Big Bend National Park is the unsung beauty of America’s great national parks. One of America’s largest and most scenic national parks, Big Bend is also one of the least visited. It averages just over 375,000 visitors a year. Compare that to the Great Canyon, which draws 2.9 million annually, or Yellowstone, which draws 3.8 million, and you’re talking about a park that’s seriously unappreciated.
Part of the reason for this is the park’s remote location. Tucked away in an arid corner of southwest Texas, Big Bend is 300 miles south of El Paso and a nearly six hour drive from San Antonio, the nearest large cities. Yet it’s huge. Big Bend stretches over 1,258 square miles. That’s bigger than the island of Maui or the state of Rhode Island. You could put three New York Cities, including all five boroughs, within the boundaries of Big Bend National Park.
The park is so big it has its own mountain range, the Chisos Mountains, which are fully contained within the park and rise to 7,825 feet.
Because the park is so out of the way there are few lodging options nearby and no major developments within a hundred miles. One of the few places to stay is the Ten Bit Ranch in Terlingua, a bed and breakfast consisting of rooms made to look like the buildings in an Old West town. You can stay in the bank, the gunsmith, the school house or the general store.
The park has a rich biodiversity including more than 1,2oo species of desert plants and 600 animal species including bears, cougars, eagles, wild pigs and golden eagles.
Interesting rock formations are scattered throughout the park. The most visited is Balanced Rock, whose bizarre configuration boggles the mind as to how it could have got that way.
For 118 miles the Rio Grande winds its away along the southern boundary of Big Bend National Park. Summer temperatures that soar to more than 100 degrees dry out parts of the river bed forming these intricate and beautiful patterns.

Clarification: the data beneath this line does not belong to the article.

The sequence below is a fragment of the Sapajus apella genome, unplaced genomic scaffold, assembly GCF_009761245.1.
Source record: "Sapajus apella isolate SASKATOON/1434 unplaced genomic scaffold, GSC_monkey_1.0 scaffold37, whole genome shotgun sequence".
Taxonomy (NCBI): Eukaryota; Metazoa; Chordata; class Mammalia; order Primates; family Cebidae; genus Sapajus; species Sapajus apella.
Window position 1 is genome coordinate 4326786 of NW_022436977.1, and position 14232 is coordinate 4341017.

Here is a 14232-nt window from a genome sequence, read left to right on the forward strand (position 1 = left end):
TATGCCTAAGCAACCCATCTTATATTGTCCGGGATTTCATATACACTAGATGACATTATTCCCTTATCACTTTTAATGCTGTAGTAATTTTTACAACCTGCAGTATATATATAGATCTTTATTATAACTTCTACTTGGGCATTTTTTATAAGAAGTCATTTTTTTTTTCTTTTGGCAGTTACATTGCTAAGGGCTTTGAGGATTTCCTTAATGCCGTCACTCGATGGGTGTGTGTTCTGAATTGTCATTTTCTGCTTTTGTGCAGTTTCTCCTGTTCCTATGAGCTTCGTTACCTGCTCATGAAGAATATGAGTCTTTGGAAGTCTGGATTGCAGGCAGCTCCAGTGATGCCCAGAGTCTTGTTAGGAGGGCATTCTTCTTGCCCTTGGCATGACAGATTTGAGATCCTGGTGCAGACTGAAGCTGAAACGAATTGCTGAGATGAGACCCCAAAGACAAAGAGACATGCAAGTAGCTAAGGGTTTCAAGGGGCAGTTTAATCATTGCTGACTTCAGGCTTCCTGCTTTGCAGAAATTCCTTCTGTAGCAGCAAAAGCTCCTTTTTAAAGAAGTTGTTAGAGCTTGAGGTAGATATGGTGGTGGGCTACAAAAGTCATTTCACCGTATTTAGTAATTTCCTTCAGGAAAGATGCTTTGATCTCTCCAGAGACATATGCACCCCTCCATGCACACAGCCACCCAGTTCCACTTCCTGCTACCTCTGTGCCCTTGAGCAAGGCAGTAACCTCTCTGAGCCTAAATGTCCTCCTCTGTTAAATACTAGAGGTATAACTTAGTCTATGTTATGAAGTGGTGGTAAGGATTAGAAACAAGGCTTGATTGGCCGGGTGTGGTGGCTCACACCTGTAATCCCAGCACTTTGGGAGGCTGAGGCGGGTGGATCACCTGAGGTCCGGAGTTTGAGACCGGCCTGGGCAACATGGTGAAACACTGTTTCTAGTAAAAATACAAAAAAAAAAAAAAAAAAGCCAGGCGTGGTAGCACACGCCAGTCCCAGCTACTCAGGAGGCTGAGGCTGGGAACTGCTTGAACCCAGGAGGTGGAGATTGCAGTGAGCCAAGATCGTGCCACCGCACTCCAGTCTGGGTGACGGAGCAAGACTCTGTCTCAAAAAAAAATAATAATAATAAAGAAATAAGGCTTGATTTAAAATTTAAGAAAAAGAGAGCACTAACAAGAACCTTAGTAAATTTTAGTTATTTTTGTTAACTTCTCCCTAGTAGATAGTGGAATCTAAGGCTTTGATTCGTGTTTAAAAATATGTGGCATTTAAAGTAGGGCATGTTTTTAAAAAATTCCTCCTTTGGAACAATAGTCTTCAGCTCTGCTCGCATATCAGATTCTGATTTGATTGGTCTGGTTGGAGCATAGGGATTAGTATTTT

Along the river’s shallow course the desert bursts to life in reed grass, salt cedar, bulrush, and mesquite. A distinct vegetative belt borders the river and hugs the banks of creeks and arroyos.
The park’s most striking feature is actually outside of the park. Santa Elena Canyon with its 1,500 walls lies across the river in the Mexican state of Chihuahua.
There’s no need for a border wall in Big Bend National Park. The soaring cliffs of Santa Elena Canyon provide a physical barrier few would dream of trying to overcome.
For those who’ve known the frustration of fighting the crowds at the Grand Canyon or Yellowstone, Big Bend is comparable in terms of size and beauty, but with none of the congestion or commercialization of those parks. It’s worth a trip off the beaten path to discover its unsung beauty.
Previous Stop on the Odyssey: Langtry, TX
Next Stop on the Odyssey: Roswell, NM
My American Odyssey Route Map
All images by Malcolm Logan, except…
South Rim of Chisos Mountain, Adam Baker
Balanced Rock, TakeMyTrip.com